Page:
Dashcams are for more than catching meteors blazing above Russians cities or capturing that person stunt driving on the 401. They can be a valuable tool should you be involved in a road altercation but while people think they are useful, dashcams can also have a downside.
But first, let’s get the insurance question out of the way. No, auto insurance companies aren’t offering discounts to drivers who have dash cams installed in their vehicles, said Insurance Bureau of Canada’s Pete Karageorgos, director of consumer and industry relations for Ontario in a recent article for the CBC.
That may come in time if Canada chooses to follow Russia and some European countries who do offer discounts. For now, dashcams are being used by Canadians and are part of the legal system. The bigger question is, can it be used against you? How do you properly use dashcam footage to prove your case and do you have to hand it over to the police?
Sometimes footage can hurt more than help
The short answer is yes, dashcam footage can be used for or against you, says Kyla Lee, a driving lawyer based in British Columbia.
“We see this often with cases where people are either prosecuted on the basis of dashcam footage that shows them driving in an abhorrent manner,” says Lee. “And then if there's an accident subsequent to that, dashcam footage is often used to prove the manner of driving leading up to the accident or dashcam footage is used by people to exonerate themselves.”
She explains a case in B.C. recently where a man was being investigated for an insurance claim and whether he was at fault for an accident. He had a dashcam and was able to show that the accident was caused by another driver, who had been driving aggressively and had blocked the man’s view of oncoming traffic.
That was a successful case of dashcam footage exonerating someone. Similarly, our own product manager, Justin Leung, was able to show he was not at-fault when he found himself in an accident earlier this year.
When it comes to the time and usage of the footage in a case, Lee says it depends on the case. If you have a criminal case and are using footage in your defense, you can keep it to yourself until it’s time to call your defense. Alternatively, she says, if it's in the possession of the prosecution, they do have to give it to you with a reasonable amount of time for you to be able to prepare for trial, to understand the implications of it and to respond to it adequately in a civil trial. With trials that deal with insurance, liability and civil responsibility, there are time limits for when evidence has to be exchanged and Lee says that varies for each province.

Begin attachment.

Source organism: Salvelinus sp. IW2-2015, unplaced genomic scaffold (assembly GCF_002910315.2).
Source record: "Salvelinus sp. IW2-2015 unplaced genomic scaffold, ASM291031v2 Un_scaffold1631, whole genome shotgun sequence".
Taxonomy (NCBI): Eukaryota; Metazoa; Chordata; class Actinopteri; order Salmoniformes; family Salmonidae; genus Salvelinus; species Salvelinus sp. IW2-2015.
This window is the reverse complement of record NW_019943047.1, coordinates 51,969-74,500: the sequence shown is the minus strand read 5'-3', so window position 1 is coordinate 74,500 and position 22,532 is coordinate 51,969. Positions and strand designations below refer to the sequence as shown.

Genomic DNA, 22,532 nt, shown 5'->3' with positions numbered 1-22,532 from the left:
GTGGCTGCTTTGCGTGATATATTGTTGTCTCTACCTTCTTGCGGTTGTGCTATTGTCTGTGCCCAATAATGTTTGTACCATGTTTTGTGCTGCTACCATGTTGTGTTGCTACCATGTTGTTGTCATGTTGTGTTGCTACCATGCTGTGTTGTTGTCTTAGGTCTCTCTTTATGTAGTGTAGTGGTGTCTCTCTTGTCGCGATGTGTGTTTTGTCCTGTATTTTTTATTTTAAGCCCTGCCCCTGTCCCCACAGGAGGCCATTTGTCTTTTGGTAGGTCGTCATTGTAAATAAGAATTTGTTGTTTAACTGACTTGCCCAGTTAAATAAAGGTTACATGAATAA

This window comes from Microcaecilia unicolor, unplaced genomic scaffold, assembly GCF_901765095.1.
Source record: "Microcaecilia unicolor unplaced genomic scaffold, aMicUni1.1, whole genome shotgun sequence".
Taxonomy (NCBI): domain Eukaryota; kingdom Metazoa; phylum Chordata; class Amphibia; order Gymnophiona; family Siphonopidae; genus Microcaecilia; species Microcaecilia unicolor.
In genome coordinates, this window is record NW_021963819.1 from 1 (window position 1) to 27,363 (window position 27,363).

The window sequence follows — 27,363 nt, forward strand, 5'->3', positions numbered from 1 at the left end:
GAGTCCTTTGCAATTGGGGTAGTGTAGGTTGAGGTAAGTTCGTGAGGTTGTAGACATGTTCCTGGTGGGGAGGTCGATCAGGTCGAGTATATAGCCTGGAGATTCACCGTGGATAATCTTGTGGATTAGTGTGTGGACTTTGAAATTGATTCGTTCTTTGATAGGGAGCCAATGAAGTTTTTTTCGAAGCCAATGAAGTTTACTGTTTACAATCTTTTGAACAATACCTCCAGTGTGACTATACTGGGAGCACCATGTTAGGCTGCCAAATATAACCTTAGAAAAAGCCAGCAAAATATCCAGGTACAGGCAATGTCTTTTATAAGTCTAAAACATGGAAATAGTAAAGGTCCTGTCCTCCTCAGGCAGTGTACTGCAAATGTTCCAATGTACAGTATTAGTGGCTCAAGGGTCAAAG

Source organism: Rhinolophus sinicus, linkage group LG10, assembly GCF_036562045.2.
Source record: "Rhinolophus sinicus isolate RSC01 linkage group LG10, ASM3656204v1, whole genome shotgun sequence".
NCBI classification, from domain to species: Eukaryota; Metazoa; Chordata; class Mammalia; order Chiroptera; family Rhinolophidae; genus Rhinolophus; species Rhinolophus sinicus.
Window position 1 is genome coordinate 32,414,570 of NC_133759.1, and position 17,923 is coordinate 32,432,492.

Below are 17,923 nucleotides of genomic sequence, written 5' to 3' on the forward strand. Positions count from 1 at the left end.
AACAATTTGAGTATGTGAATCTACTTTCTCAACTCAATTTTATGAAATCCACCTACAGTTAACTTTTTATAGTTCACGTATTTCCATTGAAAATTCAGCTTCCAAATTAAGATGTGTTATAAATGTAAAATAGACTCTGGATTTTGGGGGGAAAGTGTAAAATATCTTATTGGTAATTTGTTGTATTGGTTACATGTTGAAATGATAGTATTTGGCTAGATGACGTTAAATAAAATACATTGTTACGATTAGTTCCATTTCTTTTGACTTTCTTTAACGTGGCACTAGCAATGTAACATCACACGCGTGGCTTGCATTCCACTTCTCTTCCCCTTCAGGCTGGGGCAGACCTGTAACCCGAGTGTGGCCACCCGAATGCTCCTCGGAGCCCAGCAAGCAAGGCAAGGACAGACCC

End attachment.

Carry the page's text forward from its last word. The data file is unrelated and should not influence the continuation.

So, are dash cams helpful for insurance?
Overall, Lee says her mental jury is still deciding on whether dashcams are useful. She says that everybody perceives themselves to be a better driver than they are, so when people come to her with footage of their own incidents thinking it would exonerate them, it can actually hurt them instead.
“So from my perspective, I think that it's generally less helpful for my clients to have it. But at the same time, it's a really great way to get a piece of objective evidence that shows what happened at a point in time that can't be disputed. It's just a recording from a position where the dashcam was set up and what's captured on dashcam is what actually happened.”
So while it probably wouldn’t hurt to have a dashcam in your vehicle, understand that the footage is objective and it’s up to the legal system to decide who’s at fault. It can certainly be used against you.